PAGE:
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Scars Remain

  • reviewed by Christa Banister Copyright Christianity Today International
  • 2006 1 Nov
Scars Remain
Sounds like … hard rock with a melodic sensibility that's similar to Pillar, Red, Skillet, and at times, SeetherAt a glance … the album has its lackluster moments, but Scars Remain is definitely a step in the right direction for Disciple after a so-so national debutTrack Listing Regime Change Love Hate (On and On) My Hell Scars Remain Game On Someone After the World Dive Fight For Love Never Want It No End at All

After slugging it out on the independent scene for more than 10 years and gaining a respectable grassroots following, Disciple made its way to the proverbial big leagues with a much-buzzed-about national debut in 2005. While the self-titled effort was certainly a positive progression from the rapcore leanings of the band's previous indie efforts, the disc suffered from predictable lyrics and a predisposition for too many sound-alike tracks.

Thankfully, on their sophomore effort Scars Remain, the band takes a few risks (especially musically) that really pay off. Kicking things off with a metal-driven vengeance is "Regime Change," a catchy, guitar-infused call to action for believers that has more grit and gravitas than anything from the band's previous album. Ditto for the hardcore-esque title track, which is probably Disciple's most aggressive work yet. Despite the heavier evolution in sound, however, there's still a modern rock flare at its center, making it accessible for those who wouldn't necessarily namedrop Norma Jean and Underoath as their favorite artists.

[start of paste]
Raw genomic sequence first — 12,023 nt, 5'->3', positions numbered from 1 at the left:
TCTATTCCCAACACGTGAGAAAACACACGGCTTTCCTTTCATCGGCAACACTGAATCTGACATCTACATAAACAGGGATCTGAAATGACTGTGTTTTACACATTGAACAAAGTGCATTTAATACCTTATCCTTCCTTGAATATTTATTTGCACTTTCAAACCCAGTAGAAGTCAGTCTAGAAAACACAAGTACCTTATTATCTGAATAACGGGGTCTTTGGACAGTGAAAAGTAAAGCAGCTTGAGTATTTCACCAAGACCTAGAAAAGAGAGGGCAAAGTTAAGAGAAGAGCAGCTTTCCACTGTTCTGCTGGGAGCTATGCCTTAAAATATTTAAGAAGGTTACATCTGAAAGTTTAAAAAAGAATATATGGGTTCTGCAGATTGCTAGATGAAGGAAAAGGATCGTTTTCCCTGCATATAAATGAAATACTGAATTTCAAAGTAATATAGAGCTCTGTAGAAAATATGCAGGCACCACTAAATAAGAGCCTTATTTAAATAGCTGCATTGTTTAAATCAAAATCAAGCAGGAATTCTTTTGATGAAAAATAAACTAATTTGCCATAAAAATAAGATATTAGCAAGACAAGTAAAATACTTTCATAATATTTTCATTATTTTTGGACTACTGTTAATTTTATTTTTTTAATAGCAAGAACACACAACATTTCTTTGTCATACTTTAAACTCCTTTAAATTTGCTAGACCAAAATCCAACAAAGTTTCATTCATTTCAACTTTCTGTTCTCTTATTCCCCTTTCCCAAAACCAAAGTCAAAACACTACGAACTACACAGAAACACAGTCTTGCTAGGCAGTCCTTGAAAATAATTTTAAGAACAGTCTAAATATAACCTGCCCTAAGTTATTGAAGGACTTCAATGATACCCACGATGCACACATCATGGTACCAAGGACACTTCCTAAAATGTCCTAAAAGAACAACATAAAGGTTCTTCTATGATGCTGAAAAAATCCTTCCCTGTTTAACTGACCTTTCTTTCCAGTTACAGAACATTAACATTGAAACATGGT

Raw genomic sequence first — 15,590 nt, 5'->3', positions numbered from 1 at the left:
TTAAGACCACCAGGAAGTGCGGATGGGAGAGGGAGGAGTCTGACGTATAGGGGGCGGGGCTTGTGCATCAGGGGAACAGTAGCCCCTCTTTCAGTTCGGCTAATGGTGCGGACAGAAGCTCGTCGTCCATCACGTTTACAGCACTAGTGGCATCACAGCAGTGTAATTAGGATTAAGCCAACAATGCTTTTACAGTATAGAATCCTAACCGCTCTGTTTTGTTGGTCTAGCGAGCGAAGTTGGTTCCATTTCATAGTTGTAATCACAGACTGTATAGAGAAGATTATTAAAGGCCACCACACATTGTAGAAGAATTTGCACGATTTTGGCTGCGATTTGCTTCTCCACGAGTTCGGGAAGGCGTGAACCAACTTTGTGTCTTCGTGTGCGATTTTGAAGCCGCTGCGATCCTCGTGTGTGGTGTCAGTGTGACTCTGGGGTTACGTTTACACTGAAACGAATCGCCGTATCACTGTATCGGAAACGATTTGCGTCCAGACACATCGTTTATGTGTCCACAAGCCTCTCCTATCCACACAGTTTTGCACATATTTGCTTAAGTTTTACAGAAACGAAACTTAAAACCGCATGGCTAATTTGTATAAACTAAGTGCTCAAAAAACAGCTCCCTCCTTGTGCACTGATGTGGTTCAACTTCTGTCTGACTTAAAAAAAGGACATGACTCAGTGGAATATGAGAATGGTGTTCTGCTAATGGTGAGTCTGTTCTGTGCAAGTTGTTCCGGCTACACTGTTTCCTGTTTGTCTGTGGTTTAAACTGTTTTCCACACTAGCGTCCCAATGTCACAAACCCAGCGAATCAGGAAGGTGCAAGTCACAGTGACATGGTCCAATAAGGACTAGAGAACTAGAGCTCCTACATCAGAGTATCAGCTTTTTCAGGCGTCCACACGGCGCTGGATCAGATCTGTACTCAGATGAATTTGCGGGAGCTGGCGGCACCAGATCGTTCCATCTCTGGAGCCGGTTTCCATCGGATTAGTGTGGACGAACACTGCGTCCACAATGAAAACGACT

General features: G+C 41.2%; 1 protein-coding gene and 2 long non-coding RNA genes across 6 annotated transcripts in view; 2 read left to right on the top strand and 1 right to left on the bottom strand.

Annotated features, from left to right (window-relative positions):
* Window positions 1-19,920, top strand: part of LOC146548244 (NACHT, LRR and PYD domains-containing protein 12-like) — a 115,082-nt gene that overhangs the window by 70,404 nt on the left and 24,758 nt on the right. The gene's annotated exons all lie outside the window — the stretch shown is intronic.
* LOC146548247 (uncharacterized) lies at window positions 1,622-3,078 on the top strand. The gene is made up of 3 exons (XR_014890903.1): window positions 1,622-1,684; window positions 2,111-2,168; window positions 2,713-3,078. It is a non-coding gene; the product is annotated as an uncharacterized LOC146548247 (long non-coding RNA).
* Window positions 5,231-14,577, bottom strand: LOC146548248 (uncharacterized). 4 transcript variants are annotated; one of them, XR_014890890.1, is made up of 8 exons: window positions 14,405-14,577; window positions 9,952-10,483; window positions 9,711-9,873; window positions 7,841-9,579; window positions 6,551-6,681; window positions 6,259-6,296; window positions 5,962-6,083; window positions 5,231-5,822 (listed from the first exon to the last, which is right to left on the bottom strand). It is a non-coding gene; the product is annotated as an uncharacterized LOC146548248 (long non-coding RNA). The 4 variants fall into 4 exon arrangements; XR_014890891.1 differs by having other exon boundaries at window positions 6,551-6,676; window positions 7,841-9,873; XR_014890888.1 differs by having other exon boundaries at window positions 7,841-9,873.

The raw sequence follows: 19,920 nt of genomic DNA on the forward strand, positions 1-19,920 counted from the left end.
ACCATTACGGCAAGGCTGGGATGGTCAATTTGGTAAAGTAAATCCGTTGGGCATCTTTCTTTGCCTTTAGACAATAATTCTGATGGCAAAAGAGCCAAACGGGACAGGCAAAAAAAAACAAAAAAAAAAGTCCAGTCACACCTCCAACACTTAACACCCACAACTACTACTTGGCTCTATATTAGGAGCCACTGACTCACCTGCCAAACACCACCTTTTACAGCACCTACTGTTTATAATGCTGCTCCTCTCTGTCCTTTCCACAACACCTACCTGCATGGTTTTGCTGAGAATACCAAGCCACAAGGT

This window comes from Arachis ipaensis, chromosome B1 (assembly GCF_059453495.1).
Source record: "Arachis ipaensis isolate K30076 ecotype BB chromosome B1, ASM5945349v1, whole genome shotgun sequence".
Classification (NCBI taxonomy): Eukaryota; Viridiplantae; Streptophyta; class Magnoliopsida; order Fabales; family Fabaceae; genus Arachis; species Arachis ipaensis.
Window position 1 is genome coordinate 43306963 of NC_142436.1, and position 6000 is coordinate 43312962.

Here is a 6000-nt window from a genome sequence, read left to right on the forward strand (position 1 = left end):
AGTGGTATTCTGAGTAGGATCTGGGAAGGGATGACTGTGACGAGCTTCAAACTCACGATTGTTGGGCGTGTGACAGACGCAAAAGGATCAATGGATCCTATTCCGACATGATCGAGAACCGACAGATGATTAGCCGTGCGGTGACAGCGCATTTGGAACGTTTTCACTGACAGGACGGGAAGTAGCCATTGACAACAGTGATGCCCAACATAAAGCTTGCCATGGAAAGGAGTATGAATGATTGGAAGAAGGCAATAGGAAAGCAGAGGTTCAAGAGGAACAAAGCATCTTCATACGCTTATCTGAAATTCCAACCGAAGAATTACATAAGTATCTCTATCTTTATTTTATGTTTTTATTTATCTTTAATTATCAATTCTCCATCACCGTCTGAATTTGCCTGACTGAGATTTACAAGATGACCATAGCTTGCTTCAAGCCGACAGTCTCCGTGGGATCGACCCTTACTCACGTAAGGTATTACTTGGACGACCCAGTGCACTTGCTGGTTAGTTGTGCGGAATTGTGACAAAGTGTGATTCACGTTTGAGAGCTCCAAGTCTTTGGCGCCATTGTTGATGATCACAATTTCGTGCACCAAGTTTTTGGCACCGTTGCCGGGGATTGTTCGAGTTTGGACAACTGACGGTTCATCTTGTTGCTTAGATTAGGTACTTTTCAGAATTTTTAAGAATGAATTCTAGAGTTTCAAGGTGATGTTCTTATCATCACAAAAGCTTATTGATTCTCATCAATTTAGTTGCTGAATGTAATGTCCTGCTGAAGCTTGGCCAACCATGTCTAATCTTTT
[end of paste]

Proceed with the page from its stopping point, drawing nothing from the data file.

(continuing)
For those who like hearing a metal band's softer side, well, there's something here for you too, with the deftly executed ballad "No End At All" and the acoustic-inspired "After the World." Not only do these offerings showcase the band's diversity, but serve as some of the project's best lyrical moments as well with some unexpected turns of phrase.

But despite radical improvements in lyrics, a lack of personal investment still serves as the weakest link on Scars Remain. On "My Hell" and "Dive" in particular, Disciple's lack of specificity makes the end result feel a little too familiar, which is a shame because these tracks fare so well musically. But even with those missteps, Scars Remain is still an impressive step in the right direction that should serve as one of the fall's hard music highlights.

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